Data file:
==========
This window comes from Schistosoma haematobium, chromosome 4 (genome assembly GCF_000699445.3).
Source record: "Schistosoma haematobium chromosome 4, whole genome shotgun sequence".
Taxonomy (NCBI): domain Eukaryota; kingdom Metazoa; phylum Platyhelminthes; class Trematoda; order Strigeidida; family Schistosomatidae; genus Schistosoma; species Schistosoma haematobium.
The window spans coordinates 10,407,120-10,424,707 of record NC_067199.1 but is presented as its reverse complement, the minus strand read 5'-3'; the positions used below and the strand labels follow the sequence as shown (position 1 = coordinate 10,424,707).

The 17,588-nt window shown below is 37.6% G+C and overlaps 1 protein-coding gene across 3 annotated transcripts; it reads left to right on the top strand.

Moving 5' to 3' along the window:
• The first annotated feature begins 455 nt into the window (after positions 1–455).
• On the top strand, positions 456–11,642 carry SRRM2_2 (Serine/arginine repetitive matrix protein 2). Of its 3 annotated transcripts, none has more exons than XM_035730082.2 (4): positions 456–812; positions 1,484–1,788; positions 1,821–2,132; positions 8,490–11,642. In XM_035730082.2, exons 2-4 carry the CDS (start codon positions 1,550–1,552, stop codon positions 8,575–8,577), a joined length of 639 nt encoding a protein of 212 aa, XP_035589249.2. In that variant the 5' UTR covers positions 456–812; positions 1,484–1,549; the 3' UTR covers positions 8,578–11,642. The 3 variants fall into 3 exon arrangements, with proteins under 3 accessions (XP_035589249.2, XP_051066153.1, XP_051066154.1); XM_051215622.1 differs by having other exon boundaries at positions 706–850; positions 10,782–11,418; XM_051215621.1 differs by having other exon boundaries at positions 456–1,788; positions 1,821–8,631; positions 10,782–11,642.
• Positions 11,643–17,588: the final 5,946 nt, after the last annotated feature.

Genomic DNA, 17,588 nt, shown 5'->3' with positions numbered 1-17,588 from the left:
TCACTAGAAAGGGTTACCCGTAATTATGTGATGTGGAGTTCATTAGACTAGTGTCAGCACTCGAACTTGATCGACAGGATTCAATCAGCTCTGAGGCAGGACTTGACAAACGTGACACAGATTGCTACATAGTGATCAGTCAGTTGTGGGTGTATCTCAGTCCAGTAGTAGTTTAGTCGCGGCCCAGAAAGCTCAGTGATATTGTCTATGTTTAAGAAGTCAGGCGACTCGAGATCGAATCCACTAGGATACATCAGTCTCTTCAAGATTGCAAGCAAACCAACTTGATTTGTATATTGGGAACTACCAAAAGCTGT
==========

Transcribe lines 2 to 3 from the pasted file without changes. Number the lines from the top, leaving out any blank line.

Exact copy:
Source record: "Schistosoma haematobium chromosome 4, whole genome shotgun sequence".
Taxonomy (NCBI): domain Eukaryota; kingdom Metazoa; phylum Platyhelminthes; class Trematoda; order Strigeidida; family Schistosomatidae; genus Schistosoma; species Schistosoma haematobium.